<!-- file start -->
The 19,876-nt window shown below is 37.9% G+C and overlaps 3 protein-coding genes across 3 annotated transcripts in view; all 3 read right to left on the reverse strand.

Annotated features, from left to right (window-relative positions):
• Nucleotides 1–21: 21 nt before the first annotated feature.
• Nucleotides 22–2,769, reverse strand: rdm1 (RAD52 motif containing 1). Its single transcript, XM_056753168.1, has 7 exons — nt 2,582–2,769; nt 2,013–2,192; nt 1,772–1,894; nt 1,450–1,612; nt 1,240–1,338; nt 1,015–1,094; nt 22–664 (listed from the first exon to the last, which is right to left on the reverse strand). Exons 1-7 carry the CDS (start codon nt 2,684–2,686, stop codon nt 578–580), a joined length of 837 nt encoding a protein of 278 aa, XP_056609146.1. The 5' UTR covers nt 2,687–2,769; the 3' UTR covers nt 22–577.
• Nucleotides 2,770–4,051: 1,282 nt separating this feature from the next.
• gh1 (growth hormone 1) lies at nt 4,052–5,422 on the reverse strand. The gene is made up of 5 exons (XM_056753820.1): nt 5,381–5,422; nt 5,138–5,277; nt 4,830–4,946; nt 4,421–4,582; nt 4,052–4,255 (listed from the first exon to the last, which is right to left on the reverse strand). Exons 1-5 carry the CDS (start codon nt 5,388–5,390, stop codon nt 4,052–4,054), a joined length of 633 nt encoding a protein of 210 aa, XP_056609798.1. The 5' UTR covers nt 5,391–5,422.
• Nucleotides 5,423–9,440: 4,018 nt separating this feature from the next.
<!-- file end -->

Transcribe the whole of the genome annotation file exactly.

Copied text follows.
The 19,876-nt window shown below is 37.9% G+C and overlaps 3 protein-coding genes across 3 annotated transcripts in view; all 3 read right to left on the reverse strand.

Annotated features, from left to right (window-relative positions):
• Nucleotides 1–21: 21 nt before the first annotated feature.
• Nucleotides 22–2,769, reverse strand: rdm1 (RAD52 motif containing 1). Its single transcript, XM_056753168.1, has 7 exons — nt 2,582–2,769; nt 2,013–2,192; nt 1,772–1,894; nt 1,450–1,612; nt 1,240–1,338; nt 1,015–1,094; nt 22–664 (listed from the first exon to the last, which is right to left on the reverse strand). Exons 1-7 carry the CDS (start codon nt 2,684–2,686, stop codon nt 578–580), a joined length of 837 nt encoding a protein of 278 aa, XP_056609146.1. The 5' UTR covers nt 2,687–2,769; the 3' UTR covers nt 22–577.
• Nucleotides 2,770–4,051: 1,282 nt separating this feature from the next.
• gh1 (growth hormone 1) lies at nt 4,052–5,422 on the reverse strand. The gene is made up of 5 exons (XM_056753820.1): nt 5,381–5,422; nt 5,138–5,277; nt 4,830–4,946; nt 4,421–4,582; nt 4,052–4,255 (listed from the first exon to the last, which is right to left on the reverse strand). Exons 1-5 carry the CDS (start codon nt 5,388–5,390, stop codon nt 4,052–4,054), a joined length of 633 nt encoding a protein of 210 aa, XP_056609798.1. The 5' UTR covers nt 5,391–5,422.
• Nucleotides 5,423–9,440: 4,018 nt separating this feature from the next.